Kulibayev family owns in one form or other billions and billions in assets and cash. The biggest bank in the country belongs to him as well as oil industry and mining companies to name a few. His wealth, of course is viewed in connection to Nursultan Nazarbaev himself. Timur Kulibayev is a fixer or the wallet of the retired dictator. Kulibayev, among some other local oligarchs are serving as a personal finance managers for the regime.
Thus Timur Kulibayev is in desperate need to present himself as a stand-alone businessman. It will be difficult to prove that his wealth is not associated with the regime, even impossible. However it is not only difficulty. The business itself leaves many questions unanswered, according to the Public Eye investigation.
There are two ways for commodities traders operating in jurisdictions where the rule of law is weak to gain market share. Both are risky and rely on the fact that commodity trading is not regulated in Switzerland.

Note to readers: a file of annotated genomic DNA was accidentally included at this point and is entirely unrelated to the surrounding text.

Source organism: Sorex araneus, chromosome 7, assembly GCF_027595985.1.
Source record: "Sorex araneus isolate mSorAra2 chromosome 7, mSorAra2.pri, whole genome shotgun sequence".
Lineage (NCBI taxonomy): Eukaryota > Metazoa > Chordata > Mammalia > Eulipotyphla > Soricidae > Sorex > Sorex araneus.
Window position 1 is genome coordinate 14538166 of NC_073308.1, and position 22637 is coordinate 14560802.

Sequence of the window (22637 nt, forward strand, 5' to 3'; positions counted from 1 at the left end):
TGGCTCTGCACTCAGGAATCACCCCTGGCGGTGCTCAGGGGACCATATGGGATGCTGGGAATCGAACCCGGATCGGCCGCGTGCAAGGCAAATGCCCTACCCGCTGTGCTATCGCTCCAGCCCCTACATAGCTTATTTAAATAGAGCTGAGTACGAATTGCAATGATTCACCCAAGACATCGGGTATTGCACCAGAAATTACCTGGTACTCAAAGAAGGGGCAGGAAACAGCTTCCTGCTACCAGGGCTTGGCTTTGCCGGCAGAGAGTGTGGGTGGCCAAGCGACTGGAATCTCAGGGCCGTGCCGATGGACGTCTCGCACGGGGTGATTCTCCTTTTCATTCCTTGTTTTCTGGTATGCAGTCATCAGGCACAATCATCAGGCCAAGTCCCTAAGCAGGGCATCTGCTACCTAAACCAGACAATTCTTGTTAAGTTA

The traditional strategy involves outsourcing the risk by paying intermediaries. As soon as anti-corruption agreements have been signed, the intermediary is free to pay all or part of their commission to public officials tasked with awarding the desired contract. As Public Eye painstakingly exposed, this is the option chosen by Gunvor in Congo-Brazzaville – and that caused the Office of the Attorney General of Switzerland to initiate proceedings against the company for possible organisational shortcomings.